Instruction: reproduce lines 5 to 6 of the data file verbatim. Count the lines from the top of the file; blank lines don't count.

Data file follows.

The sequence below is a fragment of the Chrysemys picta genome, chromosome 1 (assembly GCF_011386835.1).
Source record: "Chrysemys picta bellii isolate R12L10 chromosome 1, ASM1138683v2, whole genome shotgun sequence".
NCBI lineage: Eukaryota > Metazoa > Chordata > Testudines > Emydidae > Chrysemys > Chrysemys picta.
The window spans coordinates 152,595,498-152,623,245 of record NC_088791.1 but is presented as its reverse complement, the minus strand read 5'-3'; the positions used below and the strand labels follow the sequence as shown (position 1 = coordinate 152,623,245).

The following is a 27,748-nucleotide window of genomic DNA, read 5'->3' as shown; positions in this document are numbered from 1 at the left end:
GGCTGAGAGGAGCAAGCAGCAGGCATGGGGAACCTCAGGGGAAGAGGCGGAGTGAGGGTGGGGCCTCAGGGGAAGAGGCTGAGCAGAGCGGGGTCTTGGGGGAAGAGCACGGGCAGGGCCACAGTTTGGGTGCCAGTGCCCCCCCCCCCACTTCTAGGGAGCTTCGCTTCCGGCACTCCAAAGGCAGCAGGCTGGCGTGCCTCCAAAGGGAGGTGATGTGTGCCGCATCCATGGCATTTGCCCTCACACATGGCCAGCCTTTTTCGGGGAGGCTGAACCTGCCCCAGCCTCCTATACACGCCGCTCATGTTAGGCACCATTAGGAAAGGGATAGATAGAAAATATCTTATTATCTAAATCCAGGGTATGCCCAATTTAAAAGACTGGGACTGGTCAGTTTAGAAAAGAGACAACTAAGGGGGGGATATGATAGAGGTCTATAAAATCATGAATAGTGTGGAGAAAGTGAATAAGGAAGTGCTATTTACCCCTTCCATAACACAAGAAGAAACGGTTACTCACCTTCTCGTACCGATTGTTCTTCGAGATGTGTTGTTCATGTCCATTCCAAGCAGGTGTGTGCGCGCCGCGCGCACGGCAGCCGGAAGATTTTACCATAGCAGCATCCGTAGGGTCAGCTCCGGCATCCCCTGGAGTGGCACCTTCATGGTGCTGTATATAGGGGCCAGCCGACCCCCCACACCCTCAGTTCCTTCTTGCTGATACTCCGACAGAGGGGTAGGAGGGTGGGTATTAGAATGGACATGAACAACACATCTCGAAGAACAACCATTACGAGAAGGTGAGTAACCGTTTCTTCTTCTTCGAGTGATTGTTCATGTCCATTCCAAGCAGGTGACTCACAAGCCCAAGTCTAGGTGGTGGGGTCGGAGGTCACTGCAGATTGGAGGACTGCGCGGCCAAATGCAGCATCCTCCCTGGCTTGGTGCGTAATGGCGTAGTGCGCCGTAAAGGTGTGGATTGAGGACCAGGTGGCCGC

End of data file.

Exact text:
The following is a 27,748-nucleotide window of genomic DNA, read 5'->3' as shown; positions in this document are numbered from 1 at the left end:
GGCTGAGAGGAGCAAGCAGCAGGCATGGGGAACCTCAGGGGAAGAGGCGGAGTGAGGGTGGGGCCTCAGGGGAAGAGGCTGAGCAGAGCGGGGTCTTGGGGGAAGAGCACGGGCAGGGCCACAGTTTGGGTGCCAGTGCCCCCCCCCCCACTTCTAGGGAGCTTCGCTTCCGGCACTCCAAAGGCAGCAGGCTGGCGTGCCTCCAAAGGGAGGTGATGTGTGCCGCATCCATGGCATTTGCCCTCACACATGGCCAGCCTTTTTCGGGGAGGCTGAACCTGCCCCAGCCTCCTATACACGCCGCTCATGTTAGGCACCATTAGGAAAGGGATAGATAGAAAATATCTTATTATCTAAATCCAGGGTATGCCCAATTTAAAAGACTGGGACTGGTCAGTTTAGAAAAGAGACAACTAAGGGGGGGATATGATAGAGGTCTATAAAATCATGAATAGTGTGGAGAAAGTGAATAAGGAAGTGCTATTTACCCCTTCCATAACACAAGAAGAAACGGTTACTCACCTTCTCGTACCGATTGTTCTTCGAGATGTGTTGTTCATGTCCATTCCAAGCAGGTGTGTGCGCGCCGCGCGCACGGCAGCCGGAAGATTTTACCATAGCAGCATCCGTAGGGTCAGCTCCGGCATCCCCTGGAGTGGCACCTTCATGGTGCTGTATATAGGGGCCAGCCGACCCCCCACACCCTCAGTTCCTTCTTGCTGATACTCCGACAGAGGGGTAGGAGGGTGGGTATTAGAATGGACATGAACAACACATCTCGAAGAACAACCATTACGAGAAGGTGAGTAACCGTTTCTTCTTCTTCGAGTGATTGTTCATGTCCATTCCAAGCAGGTGACTCACAAGCCCAAGTCTAGGTGGTGGGGTCGGAGGTCACTGCAGATTGGAGGACTGCGCGGCCAAATGCAGCATCCTCCCTGGCTTGGTGCGTAATGGCGTAGTGCGCCGTAAAGGTGTGGATTGAGGACCAGGTGGCCGC